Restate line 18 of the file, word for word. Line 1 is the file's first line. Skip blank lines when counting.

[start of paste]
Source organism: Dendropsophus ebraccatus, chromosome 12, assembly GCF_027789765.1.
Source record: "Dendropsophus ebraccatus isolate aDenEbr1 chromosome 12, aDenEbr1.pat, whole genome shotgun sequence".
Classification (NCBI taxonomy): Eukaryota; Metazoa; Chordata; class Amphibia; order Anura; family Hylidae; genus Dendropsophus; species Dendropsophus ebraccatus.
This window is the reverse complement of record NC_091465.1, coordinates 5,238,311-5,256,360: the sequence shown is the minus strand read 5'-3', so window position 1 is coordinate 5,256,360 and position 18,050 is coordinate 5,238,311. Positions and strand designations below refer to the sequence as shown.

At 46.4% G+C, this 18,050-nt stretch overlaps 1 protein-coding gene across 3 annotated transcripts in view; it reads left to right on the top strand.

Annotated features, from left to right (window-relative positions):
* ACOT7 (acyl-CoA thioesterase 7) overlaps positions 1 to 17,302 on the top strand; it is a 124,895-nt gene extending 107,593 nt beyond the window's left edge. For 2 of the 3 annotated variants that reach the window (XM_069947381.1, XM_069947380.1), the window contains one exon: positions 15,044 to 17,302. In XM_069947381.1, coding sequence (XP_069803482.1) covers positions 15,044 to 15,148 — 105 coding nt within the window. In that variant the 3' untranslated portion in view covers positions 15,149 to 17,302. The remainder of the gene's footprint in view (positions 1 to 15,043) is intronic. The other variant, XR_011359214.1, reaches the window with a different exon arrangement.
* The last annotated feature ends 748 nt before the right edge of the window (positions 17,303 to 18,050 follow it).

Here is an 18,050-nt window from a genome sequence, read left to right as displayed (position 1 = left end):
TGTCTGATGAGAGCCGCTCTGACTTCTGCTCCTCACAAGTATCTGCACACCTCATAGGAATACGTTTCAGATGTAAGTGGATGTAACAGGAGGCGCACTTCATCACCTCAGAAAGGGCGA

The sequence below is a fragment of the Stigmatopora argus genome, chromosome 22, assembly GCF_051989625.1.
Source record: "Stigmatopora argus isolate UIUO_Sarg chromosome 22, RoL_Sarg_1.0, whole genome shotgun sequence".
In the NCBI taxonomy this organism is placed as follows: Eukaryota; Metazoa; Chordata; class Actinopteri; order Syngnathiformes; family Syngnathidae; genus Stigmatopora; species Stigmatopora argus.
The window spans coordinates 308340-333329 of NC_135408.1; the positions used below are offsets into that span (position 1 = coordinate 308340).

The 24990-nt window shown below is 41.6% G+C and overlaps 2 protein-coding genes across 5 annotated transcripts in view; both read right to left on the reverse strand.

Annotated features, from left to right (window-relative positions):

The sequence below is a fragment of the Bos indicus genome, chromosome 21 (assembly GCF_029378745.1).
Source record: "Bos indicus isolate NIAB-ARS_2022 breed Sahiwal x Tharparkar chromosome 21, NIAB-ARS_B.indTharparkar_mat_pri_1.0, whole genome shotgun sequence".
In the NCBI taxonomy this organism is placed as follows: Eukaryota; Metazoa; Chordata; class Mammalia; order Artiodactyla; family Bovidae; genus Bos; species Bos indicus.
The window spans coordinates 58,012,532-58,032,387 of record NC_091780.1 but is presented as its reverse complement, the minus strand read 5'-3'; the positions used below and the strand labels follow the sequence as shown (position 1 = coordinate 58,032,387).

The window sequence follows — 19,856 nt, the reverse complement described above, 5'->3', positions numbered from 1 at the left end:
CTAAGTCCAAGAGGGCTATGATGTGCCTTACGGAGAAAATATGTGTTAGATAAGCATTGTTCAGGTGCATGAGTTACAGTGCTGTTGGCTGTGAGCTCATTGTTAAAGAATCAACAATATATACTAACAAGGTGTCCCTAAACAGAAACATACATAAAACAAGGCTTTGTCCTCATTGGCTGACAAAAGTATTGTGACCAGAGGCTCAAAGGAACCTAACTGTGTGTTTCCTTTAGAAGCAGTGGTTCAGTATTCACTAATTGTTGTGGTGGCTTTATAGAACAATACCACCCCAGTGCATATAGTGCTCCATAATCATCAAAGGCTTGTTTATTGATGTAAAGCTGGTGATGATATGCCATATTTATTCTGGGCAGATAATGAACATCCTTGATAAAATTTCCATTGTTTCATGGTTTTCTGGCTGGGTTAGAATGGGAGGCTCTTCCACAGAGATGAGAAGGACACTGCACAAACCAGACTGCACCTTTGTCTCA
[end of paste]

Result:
Source record: "Bos indicus isolate NIAB-ARS_2022 breed Sahiwal x Tharparkar chromosome 21, NIAB-ARS_B.indTharparkar_mat_pri_1.0, whole genome shotgun sequence".